Holmes seemed quite pleased and sat down. As he fiddled with the lock on the cigar case I pondered the matter further. Suddenly I exclaimed “But Holmes! The wooden leg! Have you forgotten the leg?”

Holmes blew out a ring of smoke from his freshly lit cigar smiling. “Aliens, Watson, aliens,” he said cryptically. I waited, unwilling to let this information enter too far into my brain, hoping that it was a joke, but Holmes continued. “London is overrun with aliens who are replacing limbs with wooden equivalents. Scotland Yard are aware of the problem but keeping it quiet and I have all the Baker Street Irregulars out looking for clues.”

“Aliens? But Holmes, that’s preposterous! Why would aliens do such a thing?” I was finding it hard to believe my ears from my old, dear friend.

“Watson, they do these things because they’re aliens. If they did things the same as us but with a twist we’d merely call them French and be done with it. It is the way of aliens to do alien things Watson, and don’t you forget it.”

“But Holmes,” I cried. “Let us assume you are right – because you always are – and that this was a leg-replacement of opportunity. Is there no Clive The Ripper then?” I needed to take a large mouthful of brandy to steady my now-trembling hands.

“Certainly there’s a Clive The Ripper, Watson, and he’s standing behind your chair about to slit your throat right now.”

Clive The RipperI leapt up faster than I would have thought possible after several years of over-indulging in minced meat-of-indeterminate-origin pies, deftly – though I say so myself – sweeping up my walking cane from its resting position by the fire as I did so. With freshly-thrown brandy stinging my eyes and blurring my vision I still, nevertheless, managed to swing around and connect the tip of my improvised weapon with the blur apparently advancing upon my vacated position with some metallic object grasped in its hands. I felt the impact jar my hands but was pleased to note that the strength of my army days was still prevalent in my wrists and I held firm as the shape crashed to the floor.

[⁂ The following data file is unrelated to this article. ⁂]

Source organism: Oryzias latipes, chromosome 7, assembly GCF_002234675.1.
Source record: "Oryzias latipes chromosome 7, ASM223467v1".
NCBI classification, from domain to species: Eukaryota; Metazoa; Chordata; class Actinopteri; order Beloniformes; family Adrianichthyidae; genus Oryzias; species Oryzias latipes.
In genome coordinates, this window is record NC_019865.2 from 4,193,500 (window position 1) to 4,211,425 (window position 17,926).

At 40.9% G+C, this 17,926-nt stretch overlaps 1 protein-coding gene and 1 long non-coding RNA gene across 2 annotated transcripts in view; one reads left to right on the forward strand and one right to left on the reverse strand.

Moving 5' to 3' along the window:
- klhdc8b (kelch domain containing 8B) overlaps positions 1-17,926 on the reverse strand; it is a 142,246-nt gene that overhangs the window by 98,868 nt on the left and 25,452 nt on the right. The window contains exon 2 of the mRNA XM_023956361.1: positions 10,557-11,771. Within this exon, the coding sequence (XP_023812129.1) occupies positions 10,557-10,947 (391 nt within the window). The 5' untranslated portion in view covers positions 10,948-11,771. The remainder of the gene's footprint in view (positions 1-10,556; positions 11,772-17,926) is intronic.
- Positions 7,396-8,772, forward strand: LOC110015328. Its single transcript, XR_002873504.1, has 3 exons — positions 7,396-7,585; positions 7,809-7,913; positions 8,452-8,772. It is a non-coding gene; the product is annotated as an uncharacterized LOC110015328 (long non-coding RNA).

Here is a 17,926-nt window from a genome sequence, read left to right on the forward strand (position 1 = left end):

“Bravo!” I heard Holmes shout. I found the towel and dabbed at my eyes and my dreads to stop them dripping before peering at my would-be assailant. It was the prone figure of Mrs Hudson carrying a silver tray upon which even I could deduce there had recently been a teapot, two cups, and a bowl of sugar.

“Holmes! What have I done? What have you made me do?” I beseeched him.

There was a wide smile on his face and he held up the copy of Murder Death Kill News Daily. “John, my friend, in this instance the data from the case is less important than the medium in which it has been delivered. Look closely at the paper and in particular the smudges from where your own brandy-soaked hands have touched the ink. See how fresh it is. Then look to your right and my personal printing press. Do you not see that it was I that produced this paper and there is no case at all?”

“This was some cruel sport at mine and poor Mrs Hudson’s expense!” I gasped. “But for what purpose? Holmes you must explain!”

“I wanted to see how many times you’d spill brandy on yourself. And Mrs Hudson is evil, pure evil. She deserves everything she gets.”

I was stunned into sitting down on the damp Chesterfield, forgetting even the possible head trauma suffered by Holmes’ housekeeper. “So there was no murder of a man dressed as a woman in Whitechapel, no new Ripper, no newspaper article on the event, and no aliens,” I said quietly.

“No Watson,” said my friend. “The aliens are real and they’ve replaced my head with a wooden version.”